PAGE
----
Wyoming Range tour offers spectacular scenery and wildlife viewing opportunities
by Dawn Ballou
June 26, 2005
Photos by Clint Gilchrist and Dawn Ballou
Last weekend we scoped out the Wyoming Range to see current conditions. We explored from South Piney Creek, over to LaBarge Creek, then north into the Grey’s River drainage, then up Sheep Creek and over McDougal Pass to return to the Green River Valley. This is the country west of Big Piney in the Wyoming/Salt River Range mountains, through the LaBarge and Grey’s River drainages. All in all, it’s a long day drive covering roughly 100 miles round trip deep into sparsely traveled back roads far from anywhere. This route follows a portion of the Lander Cut-off of the Oregon Trail, traversed by thousands of emigrants headed west by wagon train in the late 1800s. Beautiful mountain and forest country, lots of wildlife and rich in history!
The highlight of our trip was seeing a cinnamon colored-black bear along LaBarge Creek near the junction with South Piney Creek road. There are plenty of bears in this country, but seeing one from the road is rare. We spotted him crossing the road in front of us. Then he quickly headed over the road bank down into the willow-covered creek bottom. He swam swollen LaBarge Creek and disappeared into the tall willows, then reappeared out of the thicket on the other side of the drainage. It only took him seconds to climb the steep hillside, taking a moment to pose briefly on a log to look back the way he had come, and then climb up into the timber and vanish. Although technically called a black bear, they can come in various color phases, and this one had a beautiful cinnamon-colored fur coat.
This trip took us through ranches west of Big Piney deep into the Bridger-Teton National Forest of the Wyoming Range mountains. These back roads are dirt and gravel, and are meant to be driven at a leisurely pace. The entire route and over McDougal Pass are on dry roads free of snow now. The highest mountain peaks still have some snow, but it is melting fast.
All the streams are still running somewhat high, but appear to be past the peak spring flow stage and clearing up a bit. If you plan to fish, be sure to check the state regulations for the stretch of stream you want to drop in your line, as regulations vary on different stretches of the same stream. Fire danger is still low, so campfires are fine whether you settle your RV or tent into one of the unlimited dispersed camping spots along the way or choose to stay in the developed Forest Service campground along the Grey’s River.
The route follows the Lander Cut-off of the Oregon Trail, and there are several historic interpretive signs along the way. Fenced-off emigrant graves stand alone as reminders of the thousands of people who passed this way almost 150 years ago in the hopes of finding a new life in the west. It was a perilous journey and many people succumbed along the way and were buried along the trail. One of the places on this route is Elizebeth Meadows, where 32-year old Elizebeth Paul died while giving birth to her eighth child while journeying west on a wagon train from Fremont, Iowa to the Washington Territory in 1862. She was buried in a beautiful wildflower-filled meadow beneath a tall lone pine tree, which still stands by her fenced-off grave today.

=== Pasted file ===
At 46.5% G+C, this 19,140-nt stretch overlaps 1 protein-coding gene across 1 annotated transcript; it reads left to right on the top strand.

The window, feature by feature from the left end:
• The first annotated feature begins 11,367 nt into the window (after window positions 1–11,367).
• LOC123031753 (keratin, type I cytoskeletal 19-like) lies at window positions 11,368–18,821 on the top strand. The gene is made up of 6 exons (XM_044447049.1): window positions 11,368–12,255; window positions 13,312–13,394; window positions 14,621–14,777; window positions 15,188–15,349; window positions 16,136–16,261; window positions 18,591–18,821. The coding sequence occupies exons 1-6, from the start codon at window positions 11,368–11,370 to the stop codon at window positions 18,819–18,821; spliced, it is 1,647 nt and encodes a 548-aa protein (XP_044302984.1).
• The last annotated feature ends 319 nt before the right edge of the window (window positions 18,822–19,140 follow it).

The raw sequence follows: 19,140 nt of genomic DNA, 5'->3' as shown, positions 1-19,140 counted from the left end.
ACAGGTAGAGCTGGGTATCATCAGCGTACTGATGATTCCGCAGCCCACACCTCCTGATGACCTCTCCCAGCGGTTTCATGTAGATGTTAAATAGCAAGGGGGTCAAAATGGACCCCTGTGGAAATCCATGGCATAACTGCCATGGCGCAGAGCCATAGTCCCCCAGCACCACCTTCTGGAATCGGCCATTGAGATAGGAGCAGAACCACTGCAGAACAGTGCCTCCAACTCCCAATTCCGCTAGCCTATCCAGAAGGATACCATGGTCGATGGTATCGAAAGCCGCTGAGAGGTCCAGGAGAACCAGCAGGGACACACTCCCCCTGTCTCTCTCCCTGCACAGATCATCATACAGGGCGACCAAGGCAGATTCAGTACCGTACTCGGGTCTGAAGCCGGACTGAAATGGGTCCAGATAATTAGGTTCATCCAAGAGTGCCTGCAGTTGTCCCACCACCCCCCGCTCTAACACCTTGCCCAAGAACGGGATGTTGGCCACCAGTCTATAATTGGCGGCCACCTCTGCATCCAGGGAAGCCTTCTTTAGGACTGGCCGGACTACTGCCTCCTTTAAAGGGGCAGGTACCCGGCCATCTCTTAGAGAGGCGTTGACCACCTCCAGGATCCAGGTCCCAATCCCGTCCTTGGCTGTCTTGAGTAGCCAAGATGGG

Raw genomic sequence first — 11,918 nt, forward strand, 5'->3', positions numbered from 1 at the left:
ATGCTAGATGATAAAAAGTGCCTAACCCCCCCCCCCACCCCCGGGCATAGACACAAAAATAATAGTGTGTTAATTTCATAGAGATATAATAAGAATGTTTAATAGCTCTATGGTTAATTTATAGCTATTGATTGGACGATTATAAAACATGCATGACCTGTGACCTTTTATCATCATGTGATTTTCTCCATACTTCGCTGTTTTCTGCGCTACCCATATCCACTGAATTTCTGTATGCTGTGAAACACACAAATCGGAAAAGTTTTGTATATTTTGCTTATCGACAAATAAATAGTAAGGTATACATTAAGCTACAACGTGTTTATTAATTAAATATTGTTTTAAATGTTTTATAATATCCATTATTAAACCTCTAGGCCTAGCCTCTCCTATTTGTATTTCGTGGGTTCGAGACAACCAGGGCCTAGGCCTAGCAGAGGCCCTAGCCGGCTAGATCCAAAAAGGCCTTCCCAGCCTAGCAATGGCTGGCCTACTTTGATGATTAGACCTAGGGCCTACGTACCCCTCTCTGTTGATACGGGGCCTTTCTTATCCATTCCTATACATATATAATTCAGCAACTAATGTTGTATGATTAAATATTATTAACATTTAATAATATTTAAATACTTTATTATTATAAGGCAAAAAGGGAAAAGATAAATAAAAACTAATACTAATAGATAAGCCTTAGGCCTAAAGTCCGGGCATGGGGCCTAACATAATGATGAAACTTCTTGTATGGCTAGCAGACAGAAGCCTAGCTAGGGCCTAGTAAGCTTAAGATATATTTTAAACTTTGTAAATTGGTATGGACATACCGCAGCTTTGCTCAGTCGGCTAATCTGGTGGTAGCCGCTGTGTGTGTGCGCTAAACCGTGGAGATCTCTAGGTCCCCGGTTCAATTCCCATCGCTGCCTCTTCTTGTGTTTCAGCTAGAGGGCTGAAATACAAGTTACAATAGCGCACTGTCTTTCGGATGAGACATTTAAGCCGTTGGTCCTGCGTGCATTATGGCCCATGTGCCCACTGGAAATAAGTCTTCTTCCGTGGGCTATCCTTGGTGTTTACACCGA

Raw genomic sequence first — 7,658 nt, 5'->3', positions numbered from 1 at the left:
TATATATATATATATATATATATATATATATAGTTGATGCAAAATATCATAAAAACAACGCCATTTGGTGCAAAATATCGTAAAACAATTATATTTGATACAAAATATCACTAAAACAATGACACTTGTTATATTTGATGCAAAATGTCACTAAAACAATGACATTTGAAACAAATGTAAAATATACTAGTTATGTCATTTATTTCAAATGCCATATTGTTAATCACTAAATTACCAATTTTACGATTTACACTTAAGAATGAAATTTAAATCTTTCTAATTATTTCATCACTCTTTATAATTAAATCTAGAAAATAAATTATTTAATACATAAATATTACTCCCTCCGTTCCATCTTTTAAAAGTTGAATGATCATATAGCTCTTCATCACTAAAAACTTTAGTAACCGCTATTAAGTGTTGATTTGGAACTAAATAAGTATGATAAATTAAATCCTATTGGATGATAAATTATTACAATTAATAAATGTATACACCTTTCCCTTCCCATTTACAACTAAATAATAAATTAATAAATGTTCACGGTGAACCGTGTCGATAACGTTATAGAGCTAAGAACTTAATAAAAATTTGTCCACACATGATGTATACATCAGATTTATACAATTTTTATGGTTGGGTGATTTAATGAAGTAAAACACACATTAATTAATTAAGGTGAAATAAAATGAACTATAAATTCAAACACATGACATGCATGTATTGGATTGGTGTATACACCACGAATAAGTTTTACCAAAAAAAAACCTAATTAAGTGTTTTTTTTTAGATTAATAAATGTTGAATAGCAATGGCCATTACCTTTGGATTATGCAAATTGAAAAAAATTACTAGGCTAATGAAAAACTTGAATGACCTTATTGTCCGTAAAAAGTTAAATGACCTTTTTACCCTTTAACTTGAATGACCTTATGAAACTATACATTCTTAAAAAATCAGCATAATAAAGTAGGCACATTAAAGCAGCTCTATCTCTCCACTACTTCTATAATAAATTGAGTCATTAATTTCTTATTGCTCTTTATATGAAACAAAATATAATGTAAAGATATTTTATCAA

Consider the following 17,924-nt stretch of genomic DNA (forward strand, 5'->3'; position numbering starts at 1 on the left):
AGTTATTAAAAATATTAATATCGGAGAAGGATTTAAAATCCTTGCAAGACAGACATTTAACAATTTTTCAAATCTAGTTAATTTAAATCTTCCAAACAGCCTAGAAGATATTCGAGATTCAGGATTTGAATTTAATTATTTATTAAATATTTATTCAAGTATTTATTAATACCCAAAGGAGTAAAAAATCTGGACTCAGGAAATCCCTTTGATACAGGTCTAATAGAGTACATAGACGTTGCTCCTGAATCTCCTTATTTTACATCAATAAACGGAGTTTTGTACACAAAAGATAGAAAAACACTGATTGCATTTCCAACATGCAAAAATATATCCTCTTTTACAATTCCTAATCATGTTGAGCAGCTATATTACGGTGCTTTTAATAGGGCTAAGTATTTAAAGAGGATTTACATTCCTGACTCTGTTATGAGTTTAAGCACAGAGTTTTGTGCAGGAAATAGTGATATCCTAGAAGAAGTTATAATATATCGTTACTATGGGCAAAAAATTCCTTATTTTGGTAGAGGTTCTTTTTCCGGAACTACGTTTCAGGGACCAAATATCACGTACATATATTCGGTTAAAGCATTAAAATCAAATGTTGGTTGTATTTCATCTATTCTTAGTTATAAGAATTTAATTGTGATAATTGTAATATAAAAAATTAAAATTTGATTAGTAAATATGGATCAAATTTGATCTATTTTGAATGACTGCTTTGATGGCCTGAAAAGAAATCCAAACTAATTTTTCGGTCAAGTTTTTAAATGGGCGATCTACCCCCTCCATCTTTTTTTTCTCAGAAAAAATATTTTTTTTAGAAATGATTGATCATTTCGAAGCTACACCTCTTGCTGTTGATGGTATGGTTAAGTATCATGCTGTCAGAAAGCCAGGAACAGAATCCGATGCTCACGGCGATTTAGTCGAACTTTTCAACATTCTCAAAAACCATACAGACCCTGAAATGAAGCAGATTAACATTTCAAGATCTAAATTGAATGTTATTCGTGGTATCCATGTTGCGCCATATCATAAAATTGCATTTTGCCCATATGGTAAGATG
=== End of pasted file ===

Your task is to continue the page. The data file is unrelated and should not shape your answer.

This trip follows South Piney Creek, LaBarge Creek, Greys River, Sheep Creek, North Piney Creek and numerous other smaller creeks in all these main drainages. The route traverses the Tri-Basin Divide, a point between the headwaters of LaBarge Creek and the Greys River where a drop of water may flow into one of three watershed basins: The Colorado River basin, the Great Basin, or the Columbia River Basin, depending on which side of the divide it falls. If you are into geology, you’ll note the coal seams in the twisted rocky canyon sidewalls, and the oil derricks and natural gas drilling operations that have been going on for decades.
This drive can be done in four or five hours if you just want to drive without many stops and enjoy the scenery. If yours is like our trip, it can easily turn into a 10-hour day drive with many stops along the way to bird watch, look at the incredible variety of wildflowers, read all the historic signs and ponder their stories, watch the deer, antelope, moose and other plentiful wildlife (if you are really lucky, a bear!), and take time to drop a fishing line into one of the scenic creeks.
This is a great place to spend a glorious relaxing weekend in the mountains, far from civilization and the crowds. There are many dispersed camping spots, miles of dirt and gravel roads for 4-wheeling, mountain biking or riding motorcycles, and plenty of great stream fishing spots. As an added bonus, your cell phone (or your kid’s) probably won’t get reception or ring for the whole time you are enjoying the escape into mountains!
If you take this trip, be sure to pack all the food and drinks everyone will want for the whole day. This is remote country and there are no towns or services along the way. Access from Pinedale is from Hwy 189 south of Daniel turning onto Ryegrass Road to the forest boundary over McDougal Pass down Sheep Creek to Greys River. From Big Piney, take County Road #142 to Snider Basin/LaBarge Creek. Start with a full tank of gas and have a good spare tire (and jack) along, just in case.
Bring sunscreen, mosquito repellant, a map if you aren’t familiar with these back roads, a fishing pole if you like to stream fish, and a camera. Bring clothes to layer for a variety of weather from warm & sunny and a possible cool afternoon thundershower which can make things quite chilly. Whether you make a day drive or weekend camping trip out of it, this is a wonderful get-away trip into the mountains to enjoy beautiful scenery, wildlife viewing, wildflowers, fresh air, and peace and quiet.